At last, someone has noticed how overloaded family life is in this country. If the government could create a society in which we could afford to house and feed our families without both parents working flat-out, they would solve many of the problems they currently spend vast amounts of money on, whilst achieving nothing! Obesity - we don't have time to cook properly from scratch, or have time to eat properly. Exercise - again, lack of time is the biggest obstacle for the people I know. Problems with children and young people - again, lack of parental input due to time starvation is often to blame. Old people being isolated - family, friends and neighbours do not have sufficient time to spend with them. I could go on.... We need properly affordable housing and an acceptance that the best things in life are not always material goods, before we will see any improvement. Or was I born in the wrong era???
I thought it was Claustrophobia?
Kate, Oxford, UK
I absolutely agree, after months of non-stop school activities and sports, kids parties, visiting friends and rellies, as well as decorating 4 rooms at home, I have totally cleared my diary for the 2 weeks up to xmas. I'm going to stay at home chill out in front of the telly and spend some quality time with my son. Let's see if he remembers who I am!
Just got back from a day trip to Lapland with the Kids. What possessed us to do this I have no idea. It should come as no surprise that all kids want to do is spend time with their parents at Christmas, but all we seem to do is run around like headless chickens trying to lay on bigger and better Christmas 'experiences' for them. I cant wait until the 26th December when the diary is free and I can just lock the door, unplug the phone and be with my family.
You jokingly refer to 'speed dialling Samaritans' at Christmas, but as a Samaritan who will be working a shift on Christmas Day, I would like to point out that the phenomenon of 'time starvation' is also affecting charities around the country. People are so busy rushing around, cramming ever more into their day, that they don't have time to volunteer, and new volunteer numbers are falling. I would like to encourage people to volunteer for a charity - it is far more rewarding and worthwhile than most of the other things we do with our 'spare' time. Oh, and by the way, I am not retired or on benefits, I work a full time job!
K , UK
Oh for goodness sake, get over yourself. Instead of constantly focussing on how hard it is for people with families at christmas (and I'm not denying that there is extra stress and financial pressures), how about, focussing on those who don't have a family? Did it ever occur to you that some of us would love the craziness of having a huge extended family around at Christmas, even if it gave us a headache? Be grateful for what you have. And if you don't want the hassle, go on holiday...
What a true portrait of life in the 21st century. I have run myself so ragged already that I am off sick. Of course I didn't give myself permission to be sick until the weekend and will struggle back to work tomorrow. I have already tried to make an appointment with my husband to discuss the diary over the christmas holidays but he says he is too tired and has to have a lie down. Only good thing about being sick is that I have managed to write the christmas cards and make a long list of things I still have to do. Is 13 for dinner on Christmas Day an unlucky number? Oh and we have booked the ice skating as suggested. Anything else I ought to be doing?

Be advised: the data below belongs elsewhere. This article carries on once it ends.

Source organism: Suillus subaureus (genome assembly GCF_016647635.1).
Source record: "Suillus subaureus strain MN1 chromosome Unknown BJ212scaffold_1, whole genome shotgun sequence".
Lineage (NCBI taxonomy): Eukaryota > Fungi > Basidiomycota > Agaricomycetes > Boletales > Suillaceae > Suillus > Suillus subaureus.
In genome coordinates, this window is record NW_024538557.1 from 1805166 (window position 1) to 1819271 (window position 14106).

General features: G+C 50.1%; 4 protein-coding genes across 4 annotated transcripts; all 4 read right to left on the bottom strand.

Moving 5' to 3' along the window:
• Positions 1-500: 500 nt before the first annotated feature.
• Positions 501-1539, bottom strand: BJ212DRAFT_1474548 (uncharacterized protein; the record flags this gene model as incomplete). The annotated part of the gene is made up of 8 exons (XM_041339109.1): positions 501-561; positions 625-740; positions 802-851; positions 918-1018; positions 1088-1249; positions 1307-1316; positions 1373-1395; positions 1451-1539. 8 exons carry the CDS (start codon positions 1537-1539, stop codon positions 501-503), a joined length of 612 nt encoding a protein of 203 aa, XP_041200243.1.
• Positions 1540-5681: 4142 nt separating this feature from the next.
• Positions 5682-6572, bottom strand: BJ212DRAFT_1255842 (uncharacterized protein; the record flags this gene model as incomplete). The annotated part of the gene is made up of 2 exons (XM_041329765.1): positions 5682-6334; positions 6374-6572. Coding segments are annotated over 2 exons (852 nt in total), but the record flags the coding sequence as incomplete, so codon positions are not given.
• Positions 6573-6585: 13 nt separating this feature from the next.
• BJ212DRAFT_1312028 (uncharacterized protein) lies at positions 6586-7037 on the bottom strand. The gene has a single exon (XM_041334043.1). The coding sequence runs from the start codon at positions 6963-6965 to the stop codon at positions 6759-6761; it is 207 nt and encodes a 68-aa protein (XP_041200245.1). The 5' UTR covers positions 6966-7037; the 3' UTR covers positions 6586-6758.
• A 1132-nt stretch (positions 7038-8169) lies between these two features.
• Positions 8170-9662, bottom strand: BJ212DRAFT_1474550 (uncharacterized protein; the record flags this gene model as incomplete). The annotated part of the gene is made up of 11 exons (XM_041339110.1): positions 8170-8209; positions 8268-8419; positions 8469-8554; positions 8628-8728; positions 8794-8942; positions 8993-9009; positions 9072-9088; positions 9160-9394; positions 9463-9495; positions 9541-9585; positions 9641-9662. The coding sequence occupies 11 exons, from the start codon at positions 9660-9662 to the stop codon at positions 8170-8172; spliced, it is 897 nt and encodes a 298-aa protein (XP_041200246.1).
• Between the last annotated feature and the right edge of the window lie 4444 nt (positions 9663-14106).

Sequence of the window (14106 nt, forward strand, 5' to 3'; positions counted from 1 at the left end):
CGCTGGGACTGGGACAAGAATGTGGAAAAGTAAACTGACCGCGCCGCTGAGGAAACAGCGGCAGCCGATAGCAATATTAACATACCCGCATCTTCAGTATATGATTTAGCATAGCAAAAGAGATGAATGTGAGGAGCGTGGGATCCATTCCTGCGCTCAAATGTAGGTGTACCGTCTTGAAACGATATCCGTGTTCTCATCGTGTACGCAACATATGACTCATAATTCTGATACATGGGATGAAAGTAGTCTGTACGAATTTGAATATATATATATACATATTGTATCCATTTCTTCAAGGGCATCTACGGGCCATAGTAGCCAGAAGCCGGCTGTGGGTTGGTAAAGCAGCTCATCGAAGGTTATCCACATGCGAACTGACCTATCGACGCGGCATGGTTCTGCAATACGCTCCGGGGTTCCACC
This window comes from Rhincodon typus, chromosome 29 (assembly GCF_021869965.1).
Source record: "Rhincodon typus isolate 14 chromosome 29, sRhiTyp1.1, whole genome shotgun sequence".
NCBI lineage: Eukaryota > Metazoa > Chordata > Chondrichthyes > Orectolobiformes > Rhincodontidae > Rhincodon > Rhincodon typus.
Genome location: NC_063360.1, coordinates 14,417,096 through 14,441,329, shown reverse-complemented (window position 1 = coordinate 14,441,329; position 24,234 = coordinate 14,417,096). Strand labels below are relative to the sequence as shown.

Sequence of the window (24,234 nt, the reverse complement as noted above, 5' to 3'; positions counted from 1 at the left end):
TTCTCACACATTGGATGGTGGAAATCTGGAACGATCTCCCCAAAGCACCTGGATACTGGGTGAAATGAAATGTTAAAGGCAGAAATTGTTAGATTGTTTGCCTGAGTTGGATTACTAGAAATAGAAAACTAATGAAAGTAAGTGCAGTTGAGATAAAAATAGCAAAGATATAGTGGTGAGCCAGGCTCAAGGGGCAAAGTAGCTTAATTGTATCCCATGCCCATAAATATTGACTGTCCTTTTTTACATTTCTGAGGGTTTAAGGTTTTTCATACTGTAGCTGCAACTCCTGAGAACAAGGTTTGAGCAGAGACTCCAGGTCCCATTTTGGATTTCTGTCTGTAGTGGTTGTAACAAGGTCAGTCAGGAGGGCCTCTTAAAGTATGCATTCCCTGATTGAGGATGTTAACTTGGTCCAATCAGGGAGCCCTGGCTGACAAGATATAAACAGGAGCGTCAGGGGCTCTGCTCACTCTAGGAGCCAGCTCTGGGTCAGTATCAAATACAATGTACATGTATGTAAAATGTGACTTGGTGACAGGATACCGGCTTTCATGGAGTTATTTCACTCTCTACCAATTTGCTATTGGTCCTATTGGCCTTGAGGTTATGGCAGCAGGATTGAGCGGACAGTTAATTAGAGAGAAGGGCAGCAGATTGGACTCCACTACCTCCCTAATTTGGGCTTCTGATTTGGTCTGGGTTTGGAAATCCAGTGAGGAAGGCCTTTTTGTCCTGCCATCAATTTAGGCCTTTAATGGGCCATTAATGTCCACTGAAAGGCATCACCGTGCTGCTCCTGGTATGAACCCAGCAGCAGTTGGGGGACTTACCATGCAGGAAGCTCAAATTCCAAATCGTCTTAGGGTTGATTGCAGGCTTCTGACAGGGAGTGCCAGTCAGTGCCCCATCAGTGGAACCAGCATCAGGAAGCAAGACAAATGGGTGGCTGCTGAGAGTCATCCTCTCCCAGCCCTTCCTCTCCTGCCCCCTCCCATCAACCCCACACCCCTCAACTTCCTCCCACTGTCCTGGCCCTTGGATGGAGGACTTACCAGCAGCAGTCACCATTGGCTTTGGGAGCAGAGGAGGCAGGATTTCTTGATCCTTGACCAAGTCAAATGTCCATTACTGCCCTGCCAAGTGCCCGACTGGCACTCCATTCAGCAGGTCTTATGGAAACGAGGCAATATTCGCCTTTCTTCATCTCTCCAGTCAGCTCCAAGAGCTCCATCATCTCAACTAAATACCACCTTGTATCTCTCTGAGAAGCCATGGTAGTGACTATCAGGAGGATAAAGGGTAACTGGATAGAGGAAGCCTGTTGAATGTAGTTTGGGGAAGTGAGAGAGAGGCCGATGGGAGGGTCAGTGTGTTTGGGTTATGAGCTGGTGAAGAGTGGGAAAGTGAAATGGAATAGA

Jane, Romsey UK
Too right. There is nothing more relaxing than doing absolutely nothing. The problem is that there are serious forces at work to prevent us from doing just that (shops, TV / video games / internet, raised expectations as to the quality of your home / garden / body / cooking, etc, etc). Even 'doing nothing' has been redefined as watching TV, going online, gaming, etc! We almost have to force ourselves to do nothing nowadays to truly relax and reconnect with those around us.
Tim H, London
Don't mean to boast, but not everyone suffers this Christmas nightmare. I tend to work in some shopping when the shops stay open late after work, pull a bit of overtime to pay for bits and pieces, and savour the time with the family I almost never see. Once again, being "Northern and Minimum Wage" serves me well!
Frankie, Outside of London (yes, there are people here too).
For my wife and I everyday is the same. 40-somethings, disabled and at home together. We wait for our carers to arrive, rush about, depart. At Xmas they don't arrive so often. They rush more. They depart quicker. They are of to do the family hassle things described above. We will get minimum care now until Jan 08. Then no doubt we will get to hear all about how lovely their Xmas was. We are not sour, just asking that people spare a moment's thought.
whydoeyebother , Lincoln
I couldn't agree more. I make more effort to spend time family and friends around Christmas than at any other time of the year, and yet with expectations so high I'm guaranteed only to disappoint. I head into Christmas fearing that everyone will be disappointed we didn't spend more time with them and come out the other side proved right! Young children, full time jobs and family spread around the country - it's a receipe for disappointment. Escaping the country with my husband and our children looks more and more appealing every year - some day I might actually pluck up the courage to do it!
Hayley McKenzie, Solihull
Last Christmas was mad, we had 8 people for dinner on Christmas day and 15 on Boxing day, we hardly got to spend any time with our two children, then age 2 and 8 months, this year is much quieter and Boxing Day we plan to spend in our pyjamas just eating drinking and relaxing together!
Claire, Billericay, Essex, UK
Thank you for this! I am one of those horrible mothers who gets awful, pitying looks from others in the playground because I actually enjoy spending time with our children, and limit the after school activities/holiday clubs that they attend. Even worse - I refuse to trawl them about the coutry visiting people, and we sit and discuss what we would like to do (whilst having dinner I might add) as a family over the holiday, and work in time for us just to have a break. Thank you for making me laugh!